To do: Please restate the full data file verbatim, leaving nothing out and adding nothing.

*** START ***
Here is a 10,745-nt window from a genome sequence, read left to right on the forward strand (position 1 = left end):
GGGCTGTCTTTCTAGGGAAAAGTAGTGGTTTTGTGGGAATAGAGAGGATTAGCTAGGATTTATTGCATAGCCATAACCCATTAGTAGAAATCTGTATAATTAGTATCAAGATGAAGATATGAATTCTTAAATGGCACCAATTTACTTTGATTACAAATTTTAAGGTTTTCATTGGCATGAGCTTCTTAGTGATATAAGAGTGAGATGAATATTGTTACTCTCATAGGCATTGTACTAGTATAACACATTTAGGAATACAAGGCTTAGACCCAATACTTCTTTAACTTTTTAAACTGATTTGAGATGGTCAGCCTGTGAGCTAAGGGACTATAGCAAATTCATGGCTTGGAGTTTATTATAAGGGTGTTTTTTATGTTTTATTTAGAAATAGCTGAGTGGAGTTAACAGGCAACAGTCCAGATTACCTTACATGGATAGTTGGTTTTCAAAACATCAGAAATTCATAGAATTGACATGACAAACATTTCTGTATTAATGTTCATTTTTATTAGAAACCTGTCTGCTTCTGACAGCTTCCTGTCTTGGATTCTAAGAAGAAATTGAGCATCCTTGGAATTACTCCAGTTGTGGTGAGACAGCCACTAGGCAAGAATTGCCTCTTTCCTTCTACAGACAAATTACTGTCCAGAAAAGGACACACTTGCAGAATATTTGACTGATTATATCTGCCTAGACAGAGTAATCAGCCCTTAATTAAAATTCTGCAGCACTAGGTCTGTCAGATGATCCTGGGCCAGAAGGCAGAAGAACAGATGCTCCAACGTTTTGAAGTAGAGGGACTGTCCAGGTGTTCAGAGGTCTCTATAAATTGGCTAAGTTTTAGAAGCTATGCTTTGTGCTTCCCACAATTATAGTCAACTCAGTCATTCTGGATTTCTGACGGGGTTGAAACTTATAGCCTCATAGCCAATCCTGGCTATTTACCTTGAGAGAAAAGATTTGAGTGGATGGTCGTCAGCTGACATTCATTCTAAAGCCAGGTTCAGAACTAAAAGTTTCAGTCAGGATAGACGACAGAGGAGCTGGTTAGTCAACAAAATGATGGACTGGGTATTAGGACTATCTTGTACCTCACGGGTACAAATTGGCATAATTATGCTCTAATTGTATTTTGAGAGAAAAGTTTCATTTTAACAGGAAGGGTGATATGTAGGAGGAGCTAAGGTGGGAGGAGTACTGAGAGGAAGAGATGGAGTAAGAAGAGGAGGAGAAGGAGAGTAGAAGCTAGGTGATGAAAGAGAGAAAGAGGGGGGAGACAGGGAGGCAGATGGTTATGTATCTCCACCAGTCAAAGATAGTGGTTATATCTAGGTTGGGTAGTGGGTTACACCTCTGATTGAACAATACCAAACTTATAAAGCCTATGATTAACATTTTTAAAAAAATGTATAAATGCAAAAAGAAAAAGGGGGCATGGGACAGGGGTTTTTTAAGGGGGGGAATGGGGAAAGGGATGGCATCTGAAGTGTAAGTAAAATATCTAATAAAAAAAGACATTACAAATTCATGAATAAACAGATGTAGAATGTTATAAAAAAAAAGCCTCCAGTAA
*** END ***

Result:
Here is a 10,745-nt window from a genome sequence, read left to right on the forward strand (position 1 = left end):
GGGCTGTCTTTCTAGGGAAAAGTAGTGGTTTTGTGGGAATAGAGAGGATTAGCTAGGATTTATTGCATAGCCATAACCCATTAGTAGAAATCTGTATAATTAGTATCAAGATGAAGATATGAATTCTTAAATGGCACCAATTTACTTTGATTACAAATTTTAAGGTTTTCATTGGCATGAGCTTCTTAGTGATATAAGAGTGAGATGAATATTGTTACTCTCATAGGCATTGTACTAGTATAACACATTTAGGAATACAAGGCTTAGACCCAATACTTCTTTAACTTTTTAAACTGATTTGAGATGGTCAGCCTGTGAGCTAAGGGACTATAGCAAATTCATGGCTTGGAGTTTATTATAAGGGTGTTTTTTATGTTTTATTTAGAAATAGCTGAGTGGAGTTAACAGGCAACAGTCCAGATTACCTTACATGGATAGTTGGTTTTCAAAACATCAGAAATTCATAGAATTGACATGACAAACATTTCTGTATTAATGTTCATTTTTATTAGAAACCTGTCTGCTTCTGACAGCTTCCTGTCTTGGATTCTAAGAAGAAATTGAGCATCCTTGGAATTACTCCAGTTGTGGTGAGACAGCCACTAGGCAAGAATTGCCTCTTTCCTTCTACAGACAAATTACTGTCCAGAAAAGGACACACTTGCAGAATATTTGACTGATTATATCTGCCTAGACAGAGTAATCAGCCCTTAATTAAAATTCTGCAGCACTAGGTCTGTCAGATGATCCTGGGCCAGAAGGCAGAAGAACAGATGCTCCAACGTTTTGAAGTAGAGGGACTGTCCAGGTGTTCAGAGGTCTCTATAAATTGGCTAAGTTTTAGAAGCTATGCTTTGTGCTTCCCACAATTATAGTCAACTCAGTCATTCTGGATTTCTGACGGGGTTGAAACTTATAGCCTCATAGCCAATCCTGGCTATTTACCTTGAGAGAAAAGATTTGAGTGGATGGTCGTCAGCTGACATTCATTCTAAAGCCAGGTTCAGAACTAAAAGTTTCAGTCAGGATAGACGACAGAGGAGCTGGTTAGTCAACAAAATGATGGACTGGGTATTAGGACTATCTTGTACCTCACGGGTACAAATTGGCATAATTATGCTCTAATTGTATTTTGAGAGAAAAGTTTCATTTTAACAGGAAGGGTGATATGTAGGAGGAGCTAAGGTGGGAGGAGTACTGAGAGGAAGAGATGGAGTAAGAAGAGGAGGAGAAGGAGAGTAGAAGCTAGGTGATGAAAGAGAGAAAGAGGGGGGAGACAGGGAGGCAGATGGTTATGTATCTCCACCAGTCAAAGATAGTGGTTATATCTAGGTTGGGTAGTGGGTTACACCTCTGATTGAACAATACCAAACTTATAAAGCCTATGATTAACATTTTTAAAAAAATGTATAAATGCAAAAAGAAAAAGGGGGCATGGGACAGGGGTTTTTTAAGGGGGGGAATGGGGAAAGGGATGGCATCTGAAGTGTAAGTAAAATATCTAATAAAAAAAGACATTACAAATTCATGAATAAACAGATGTAGAATGTTATAAAAAAAAAGCCTCCAGTAA